Isn’t that what really matters? My belief is that I was born with different wiring in my head, and only God can actually “cure” ADHD. All any treatment can do is help to minimize the effects of ADHD.

Can neurofeedack help you or a loved one that has ADHD? Maybe it will. I think it depends on the context of your situation. Is it worth a try? I think so – but I’m not a doctor. I can only go on my experience.

Chasing Disasters – An ADHD Symptom

My friend Tom is a disaster chaser.

You’ve probably seen these guys on the Weather Channel – storm chasers. They sit in Midwestern cornfields watching  Doppler radar on their laptops like therapists observing an embattled couple practice relational Aikido in a closed room.

They are in absolute rapture when they see purple blobs suddenly emerge  on a screen of deep green.

Tom is kind of like that.

Tom is a pastor. More to the point, a replacement pastor for a major denomination. When a regular pastor leaves his or her position in a church, Tom is assigned to fill-in until a new, permanent pastor is placed. This suits him fine.

He’s okay with this arrangement because he is also a spiritual team leader for an elite group of professionals who are first responders when an a cataclysmic disaster occurs somewhere in the world.

He was part of a team that was first-in when Hurricane Katrina had hit. He also stood amid the rubble in Haiti after that horrible earthquake destroyed Port Au Prince and took the lives of thousands.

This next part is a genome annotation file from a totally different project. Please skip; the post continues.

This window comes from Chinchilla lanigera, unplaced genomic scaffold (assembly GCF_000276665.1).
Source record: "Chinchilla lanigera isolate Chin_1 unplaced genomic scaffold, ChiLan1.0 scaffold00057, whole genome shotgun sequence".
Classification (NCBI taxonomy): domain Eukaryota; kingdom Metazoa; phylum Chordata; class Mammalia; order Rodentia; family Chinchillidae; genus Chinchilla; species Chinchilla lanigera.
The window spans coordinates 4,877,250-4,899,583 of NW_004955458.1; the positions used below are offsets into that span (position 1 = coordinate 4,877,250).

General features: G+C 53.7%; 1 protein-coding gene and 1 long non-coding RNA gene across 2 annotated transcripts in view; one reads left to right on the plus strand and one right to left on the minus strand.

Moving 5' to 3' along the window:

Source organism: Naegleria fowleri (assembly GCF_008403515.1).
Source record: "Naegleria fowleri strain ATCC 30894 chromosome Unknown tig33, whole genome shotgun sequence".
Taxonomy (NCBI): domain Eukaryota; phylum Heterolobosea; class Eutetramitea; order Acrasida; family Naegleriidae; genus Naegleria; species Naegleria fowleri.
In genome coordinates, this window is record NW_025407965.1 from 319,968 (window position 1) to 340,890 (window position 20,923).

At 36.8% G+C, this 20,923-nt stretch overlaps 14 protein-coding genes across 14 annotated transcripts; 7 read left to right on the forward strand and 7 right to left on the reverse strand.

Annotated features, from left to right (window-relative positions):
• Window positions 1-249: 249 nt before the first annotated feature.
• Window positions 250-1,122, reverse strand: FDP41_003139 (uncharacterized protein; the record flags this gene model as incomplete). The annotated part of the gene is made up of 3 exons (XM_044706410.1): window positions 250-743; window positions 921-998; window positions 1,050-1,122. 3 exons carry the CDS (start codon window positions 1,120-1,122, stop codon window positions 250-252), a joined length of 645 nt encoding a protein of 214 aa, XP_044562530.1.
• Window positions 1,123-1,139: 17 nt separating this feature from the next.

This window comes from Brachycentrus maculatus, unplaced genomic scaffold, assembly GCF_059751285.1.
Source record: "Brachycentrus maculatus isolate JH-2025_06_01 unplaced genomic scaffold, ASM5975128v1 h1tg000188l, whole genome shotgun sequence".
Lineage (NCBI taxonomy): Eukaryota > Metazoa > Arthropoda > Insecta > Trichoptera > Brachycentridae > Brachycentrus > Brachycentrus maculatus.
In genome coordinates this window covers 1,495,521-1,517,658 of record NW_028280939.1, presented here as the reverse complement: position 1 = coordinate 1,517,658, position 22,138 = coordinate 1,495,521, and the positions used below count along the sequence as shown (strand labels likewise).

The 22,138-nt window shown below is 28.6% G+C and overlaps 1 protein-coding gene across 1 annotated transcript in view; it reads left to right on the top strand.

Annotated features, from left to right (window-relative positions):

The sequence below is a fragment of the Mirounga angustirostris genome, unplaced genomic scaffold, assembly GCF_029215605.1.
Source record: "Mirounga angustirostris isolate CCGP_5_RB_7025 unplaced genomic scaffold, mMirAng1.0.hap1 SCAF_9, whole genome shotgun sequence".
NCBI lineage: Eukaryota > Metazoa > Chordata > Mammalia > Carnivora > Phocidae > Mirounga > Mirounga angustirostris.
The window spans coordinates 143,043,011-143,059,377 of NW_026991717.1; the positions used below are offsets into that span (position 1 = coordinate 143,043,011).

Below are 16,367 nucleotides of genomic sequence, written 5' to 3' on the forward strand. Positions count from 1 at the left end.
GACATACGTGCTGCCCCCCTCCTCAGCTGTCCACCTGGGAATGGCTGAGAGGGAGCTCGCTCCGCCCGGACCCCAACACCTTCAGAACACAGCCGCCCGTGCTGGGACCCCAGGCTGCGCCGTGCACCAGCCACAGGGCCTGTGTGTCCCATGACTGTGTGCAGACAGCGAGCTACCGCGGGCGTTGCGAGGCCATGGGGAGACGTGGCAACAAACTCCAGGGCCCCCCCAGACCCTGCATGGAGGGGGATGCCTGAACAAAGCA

The way Tom tells it, he absolutely lives for these disasters. Admitting that it’s a somewhat odd position for a pastor to take, he also says he feels most alive when he’s suddenly thrust into these devastating circumstances. It’s a rush.

Tom has ADHD. He takes his adderall faithfully. When he walks into the theater of pain, suffering and destruction, he takes charge and makes a difference.

He also can’t balance his checkbook to save his life. He won’t become a permanent pastor because either he’ll get horribly bored by the routine, or he’ll screw up the administrative duties (or both).

He is living proof that we with ADHD are disaster chasers. All too often we create our own disasters (to our ultimate detriment) in order to feel alive. The adrenaline begins to rush when we say something unedited to our spouse or boss. We manufacture chaos when we can’t get the report right or we forget to pick-up a child from school. We drive significant others to madness when we suddenly begin dialing up Google to look up movie times while in the middle of an intense conversation. We’re really good at creating disaster.

And we can take a lesson from Tom.

He learned early on that his lack of focus and attention would be a detriment in serving the routine needs of congregants. He tried it, and it felt like a slow and torturous death.  However, while he may have lacked the ability to sustain focus, he didn’t lack the deep, compassionate heart a pastor must possess.

So, he applied his innate skills, love of God, sense of purpose and mission to taking on some of the most devastating natural disasters mankind could face. Tom’s skills are at their best in the midst of mass suffering. He feels most alive when rubble and rabble surround him. He is stimulated and challenged while serving a greater cause. It is admirable how he positioned his life to be of service.

He doesn’t beat himself up for his inability to keep track of expenses or appointments. He laughs about it. Of course, it took his wife a while longer to appreciate the humor, but she did catch on, and now happily provides the support he needs to be successful.

Yes, we are disaster chasers – and we can all take a lesson from Tom in how to be successful in chasing down our storms.